I am having a serious amount of creator-love for Abby Howard these days.
In the past couple of weeks she has posted (by my count) five comics, all of which are certain to have made people uncomfortable. Two of them were updates to The Last Halloween, which is always unsettling and creepy, the fun way that being scared and then coming out the other side is entertaining.
The other three — two updates of the mostly-autobio Junior Scientist Power Hour, one guest update at Oh Joy, Sex Toy [there’s going to be a link below, which may or may not be safe for work] — are likely to have unsettled people more, because they aren’t about ghosts and ghouls and creepy things that don’t really exist.
They’re about things that we, as a society, try to pretend don’t exist, things that are getting right up in our faces and saying Shhh, shhh, it’s time to be quiet now. They’re about how fat women exist, in defiance of cultural norms and desire of people to correct their flawed existence, and how some of them have sex. The fact that that last link is actually about explaining BDSM best practices is going to be less shocking to a lot of people than the fact that it features a woman who is not model-thin.
Howard has done a huge service to a bunch of people who never would have thought twice about these issues¹, and she’s done it by sharing herself with the world. Or, to put it another way, but making herself a target for the trolls and assholes of the entire damn internet. I suspect that the trolls and assholes will have difficulty dissuading Howard from continuing to exist as she does. To quote:
And don’t worry guys, I wouldn’t be making these comics if I was super miserable. I am feeling great about myself right now, so there’s no need to send me cheer-up messages or anything, I know I am rad and beautiful.
I don’t know how many people will change behaviors or attitudes based on what Howard’s shared, but she’s given me a lot to think about. As the token skinny-ass member of a family that tends towards the definitely chubby, I’m probably better than most about not regarding fat people — especially fat women — as inherently disgusting and worthy of shame-slash-disregard. Which is to say, nowhere near as good as I should be; it’s still too easy to fall back into denigration patterns when I don’t know somebody personally¹.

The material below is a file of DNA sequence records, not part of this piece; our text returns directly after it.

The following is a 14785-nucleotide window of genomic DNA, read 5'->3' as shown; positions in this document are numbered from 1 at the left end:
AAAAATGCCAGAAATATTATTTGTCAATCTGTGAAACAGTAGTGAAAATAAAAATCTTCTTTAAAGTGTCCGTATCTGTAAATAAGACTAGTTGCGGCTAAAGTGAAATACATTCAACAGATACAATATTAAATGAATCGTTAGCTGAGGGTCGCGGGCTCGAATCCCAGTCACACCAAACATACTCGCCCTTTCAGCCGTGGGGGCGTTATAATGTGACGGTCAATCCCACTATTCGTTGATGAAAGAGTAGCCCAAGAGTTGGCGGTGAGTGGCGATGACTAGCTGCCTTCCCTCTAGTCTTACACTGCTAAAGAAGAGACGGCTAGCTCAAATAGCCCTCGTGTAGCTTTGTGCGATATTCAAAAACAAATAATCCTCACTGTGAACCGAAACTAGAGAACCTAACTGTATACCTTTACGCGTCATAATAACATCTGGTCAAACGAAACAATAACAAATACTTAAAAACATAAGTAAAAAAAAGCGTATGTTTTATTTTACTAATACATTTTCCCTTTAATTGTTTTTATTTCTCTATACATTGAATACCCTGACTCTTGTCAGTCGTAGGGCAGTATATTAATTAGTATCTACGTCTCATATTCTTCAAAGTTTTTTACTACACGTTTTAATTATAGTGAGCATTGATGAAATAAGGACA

As somebody with a bit of medical training, I’m also aware that despite the fact that in terms of population and probability, the correlations of obesity and some pretty terrible health problems are well established, the weight:healthiness relationship is very much particular to the individual. There are people who need to drop a vast amount of weight or they are going to stroke out, soon. There are people who are carrying extra mass and are perfectly healthy.
That being said, I have not always done a good job of avoiding uncharitable thoughts about those who I have to carry down staircases and around tight corners when they are on the higher end of the weight scale. In my defense, when it’s just your 60kg (130 pounds) ass and one partner at three in the morning and the stretcher that’s rated for patients up to 160kg (350 pounds) is audibly groaning with metal fatigue, you are naturally going to think of the 50kg (110 pounds) patient from earlier that night as your very best friend. I try to channel my feelings into a dislike of gravity rather than people.
Or to finally get to the point: thanks, Abby. You’ve very generously given the world a lot to think about, and I suspect your radness and beauty will cause some people to change for the better.
Spam of the day:
Oprah, Kill Starch Absorption. Drop 22lbs in 4 weeks.
Your spam looks even stupider for being sent today than it would have otherwise. Try again.
¹ I’m trying, but habits die hard; it’s taken me most of the past year to limit my criticisms of my governor vis-a-vis his weight. He’s a bully, a hypocrite, morally bankrupt, and probably criminally corrupt, but those things have nothing to do with being a fat guy. If I slip up, call me on it.